A Wednesday afternoon fire destroyed a dairy barn and livestock at the Ben and Genny Fischer farm.
Fire Chief Tom Moldaschel said the call for the fire on Heritage Road came in shortly after 1 p.m. The dairy barn was a complete loss, and firefighters were on the scene battling the blaze until after 5 p.m.
Moldaschel said early estimates of the livestock loss are around 20 cows while Genny confirmed there were 19 cows inside that perished.
Genny said her husband, Ben, had rented a heater to thaw the gutter cleaner that had been frozen since before Christmas.
According to Genny, her husband said the heater had been on less than 10 minutes when he saw a flash and was consumed by fire and smoke. A burned down jacket Ben had been wearing when the fire started in the barn that day shows how very different the outcome could have been.
Ben, Genny and their son, Todd, were taken by ambulance to the hospital for minor smoke inhalation and a burn on Ben's face.
"From the time it took my husband to walk 10 feet to the west and the width of the barn to get to the phone, the fire had already burned the phone wires and he had to fight fire and smoke all the way there," Genny said.
The Sleepy Eye Fire Department and the Ambulance service responded to the call. New Ulm and Hanska Fire Departments were also on the scene. Others assisting included Hoffman Construction with loader equipment and gravel to assist water trucks with traction, the Brown County Highway Department with gravel and a spreader truck, Brown County REA, Sleepy Eye Electric and Heiderscheidt neighbors with loaders, bulldozers and backhoes to help move burning debri.
The barn, according to Genny, was built in the mid-1800s by Artesians. The hay loft was crafted with hand hewn boards held together with wooden pegs. It had the capacity to hold 6,000 small square bales without stacking. At the time of the fire, Genny said, it held 3,000 square bales.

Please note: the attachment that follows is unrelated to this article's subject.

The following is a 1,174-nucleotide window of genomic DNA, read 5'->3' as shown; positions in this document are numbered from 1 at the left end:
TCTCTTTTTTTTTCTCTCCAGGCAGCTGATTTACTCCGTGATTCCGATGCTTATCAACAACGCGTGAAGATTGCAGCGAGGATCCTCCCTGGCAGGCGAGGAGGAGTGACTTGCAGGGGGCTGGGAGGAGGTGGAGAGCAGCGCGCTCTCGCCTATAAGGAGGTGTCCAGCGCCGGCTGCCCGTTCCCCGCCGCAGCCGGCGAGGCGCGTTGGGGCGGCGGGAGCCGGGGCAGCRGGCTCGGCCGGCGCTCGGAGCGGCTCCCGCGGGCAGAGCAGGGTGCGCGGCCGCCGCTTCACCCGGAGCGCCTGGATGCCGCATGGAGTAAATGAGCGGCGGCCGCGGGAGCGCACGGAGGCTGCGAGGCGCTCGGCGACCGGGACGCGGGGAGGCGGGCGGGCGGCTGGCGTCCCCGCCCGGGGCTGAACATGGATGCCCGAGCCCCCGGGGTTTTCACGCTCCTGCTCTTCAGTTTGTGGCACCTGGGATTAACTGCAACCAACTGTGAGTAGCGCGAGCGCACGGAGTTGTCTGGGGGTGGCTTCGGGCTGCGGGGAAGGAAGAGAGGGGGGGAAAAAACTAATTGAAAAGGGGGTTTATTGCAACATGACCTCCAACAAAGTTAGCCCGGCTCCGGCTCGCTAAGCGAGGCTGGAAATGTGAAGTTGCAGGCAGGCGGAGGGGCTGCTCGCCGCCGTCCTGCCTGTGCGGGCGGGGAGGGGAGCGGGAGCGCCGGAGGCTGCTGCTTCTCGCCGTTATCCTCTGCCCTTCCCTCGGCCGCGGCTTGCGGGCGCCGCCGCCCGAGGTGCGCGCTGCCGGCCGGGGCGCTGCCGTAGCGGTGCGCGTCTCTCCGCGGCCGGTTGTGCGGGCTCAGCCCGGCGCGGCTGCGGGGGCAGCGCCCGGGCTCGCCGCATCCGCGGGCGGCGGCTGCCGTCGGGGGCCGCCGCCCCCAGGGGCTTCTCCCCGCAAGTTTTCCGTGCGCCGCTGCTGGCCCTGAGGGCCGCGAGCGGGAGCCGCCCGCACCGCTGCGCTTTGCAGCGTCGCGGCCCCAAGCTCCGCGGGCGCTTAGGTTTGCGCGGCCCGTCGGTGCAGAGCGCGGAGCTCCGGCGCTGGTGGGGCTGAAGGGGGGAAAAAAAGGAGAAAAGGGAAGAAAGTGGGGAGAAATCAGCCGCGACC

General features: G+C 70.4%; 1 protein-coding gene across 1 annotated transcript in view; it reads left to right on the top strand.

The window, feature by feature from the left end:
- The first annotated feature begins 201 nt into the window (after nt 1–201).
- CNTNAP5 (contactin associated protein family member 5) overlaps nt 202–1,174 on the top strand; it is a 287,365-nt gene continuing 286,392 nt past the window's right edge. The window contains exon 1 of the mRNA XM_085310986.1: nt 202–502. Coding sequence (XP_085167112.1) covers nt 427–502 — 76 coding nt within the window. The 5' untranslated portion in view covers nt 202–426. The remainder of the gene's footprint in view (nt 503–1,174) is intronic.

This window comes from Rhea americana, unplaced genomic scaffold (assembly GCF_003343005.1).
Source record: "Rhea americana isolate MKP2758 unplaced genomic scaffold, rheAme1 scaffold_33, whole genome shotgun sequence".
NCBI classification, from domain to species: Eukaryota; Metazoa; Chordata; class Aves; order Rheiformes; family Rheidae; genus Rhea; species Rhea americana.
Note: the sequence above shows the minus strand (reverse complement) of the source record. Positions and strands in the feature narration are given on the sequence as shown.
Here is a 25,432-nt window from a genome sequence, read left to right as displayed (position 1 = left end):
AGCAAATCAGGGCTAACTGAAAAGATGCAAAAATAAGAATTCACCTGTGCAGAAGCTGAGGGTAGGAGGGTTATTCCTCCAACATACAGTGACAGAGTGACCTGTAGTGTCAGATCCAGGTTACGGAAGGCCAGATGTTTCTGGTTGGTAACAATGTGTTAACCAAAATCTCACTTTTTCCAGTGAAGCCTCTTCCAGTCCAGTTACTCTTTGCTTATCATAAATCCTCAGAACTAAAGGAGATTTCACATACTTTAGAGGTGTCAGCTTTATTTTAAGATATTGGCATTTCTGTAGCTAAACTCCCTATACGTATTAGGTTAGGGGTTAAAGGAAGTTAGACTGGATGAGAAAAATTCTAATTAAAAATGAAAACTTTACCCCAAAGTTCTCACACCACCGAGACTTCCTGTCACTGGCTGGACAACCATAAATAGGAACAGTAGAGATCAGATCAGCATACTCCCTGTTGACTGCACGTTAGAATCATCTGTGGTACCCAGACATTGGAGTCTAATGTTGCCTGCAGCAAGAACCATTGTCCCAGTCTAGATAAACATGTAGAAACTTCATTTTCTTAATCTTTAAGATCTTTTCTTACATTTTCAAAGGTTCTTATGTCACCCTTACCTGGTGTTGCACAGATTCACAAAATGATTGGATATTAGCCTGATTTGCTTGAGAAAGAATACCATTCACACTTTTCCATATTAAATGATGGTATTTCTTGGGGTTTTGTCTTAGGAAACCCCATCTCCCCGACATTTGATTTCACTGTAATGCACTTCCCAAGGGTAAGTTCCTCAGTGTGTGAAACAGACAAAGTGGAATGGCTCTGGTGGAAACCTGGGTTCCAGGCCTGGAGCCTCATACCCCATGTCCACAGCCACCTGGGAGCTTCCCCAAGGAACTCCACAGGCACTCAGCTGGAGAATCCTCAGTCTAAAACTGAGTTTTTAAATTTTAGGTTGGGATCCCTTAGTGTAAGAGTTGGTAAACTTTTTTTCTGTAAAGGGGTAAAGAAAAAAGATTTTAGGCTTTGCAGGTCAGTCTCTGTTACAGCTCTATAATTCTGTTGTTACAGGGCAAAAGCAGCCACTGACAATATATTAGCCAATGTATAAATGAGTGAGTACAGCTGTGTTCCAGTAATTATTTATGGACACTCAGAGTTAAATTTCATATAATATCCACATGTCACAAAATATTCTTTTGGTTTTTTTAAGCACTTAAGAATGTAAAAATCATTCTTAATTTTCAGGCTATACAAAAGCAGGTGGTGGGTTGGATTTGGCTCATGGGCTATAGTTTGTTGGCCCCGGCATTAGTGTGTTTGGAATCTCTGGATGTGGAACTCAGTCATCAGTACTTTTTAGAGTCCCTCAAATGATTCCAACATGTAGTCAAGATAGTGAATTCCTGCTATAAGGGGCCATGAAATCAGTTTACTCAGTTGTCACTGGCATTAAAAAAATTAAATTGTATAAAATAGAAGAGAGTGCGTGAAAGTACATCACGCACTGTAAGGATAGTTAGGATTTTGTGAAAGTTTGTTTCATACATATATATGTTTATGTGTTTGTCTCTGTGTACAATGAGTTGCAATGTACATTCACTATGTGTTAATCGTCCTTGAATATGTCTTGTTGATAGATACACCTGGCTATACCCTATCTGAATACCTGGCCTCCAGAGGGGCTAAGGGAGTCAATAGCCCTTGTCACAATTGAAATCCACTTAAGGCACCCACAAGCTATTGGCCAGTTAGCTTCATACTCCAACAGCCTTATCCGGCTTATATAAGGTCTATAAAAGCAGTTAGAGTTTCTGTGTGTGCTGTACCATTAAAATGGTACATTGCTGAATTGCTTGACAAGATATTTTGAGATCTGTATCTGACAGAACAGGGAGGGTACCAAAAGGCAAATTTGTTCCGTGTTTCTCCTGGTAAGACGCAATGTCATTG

"I could accept losing the barn if I could have gotten the animals out," Genny added tearfully.
She recalled she was standing in the kitchen when the fire started. It was a bright, sunny day last Wednesday and all of a sudden the sun disappeared behind a cloud of black smoke.
Cleanup efforts are still underway as a special permit will need to be given. Genny says that while building an extensive milking barn is out of the question due to cost, she hopes to build a smaller barn and buy calves to stay in the Holstein business.
"I wouldn't wish this on anyone," Genny added. "Our neighbors and the Holstein people we know are the most wonderful people God ever created. They have come to help and bring food. It's really overwhelming."
Page 2 of 2 - Genny sold her herd of around 70 cows last June and was left with only eight. She began to build up her herd again in the past year.
She has owned her herd for the past 55 years and has been milking cows since she was 13 years old.
"I want people to know that there are people like me that love my animals and I would do everything I could to make sure my animals were happy and healthy," Genny added.
She said at age 74, raising a herd was not easy, but she did it for the love of the cows.
"They were here because I loved them and I wanted to take care of them," Genny said. "I never considered what I did work. They say if you love something it doesn't seem like a day of work."
A fund has been set up at SouthPoint Federal Credit Union to help with the cleanup of the barn and animals. Any funds in excess of cleanup costs will be donated to the Minnesota Junior Holstein Association.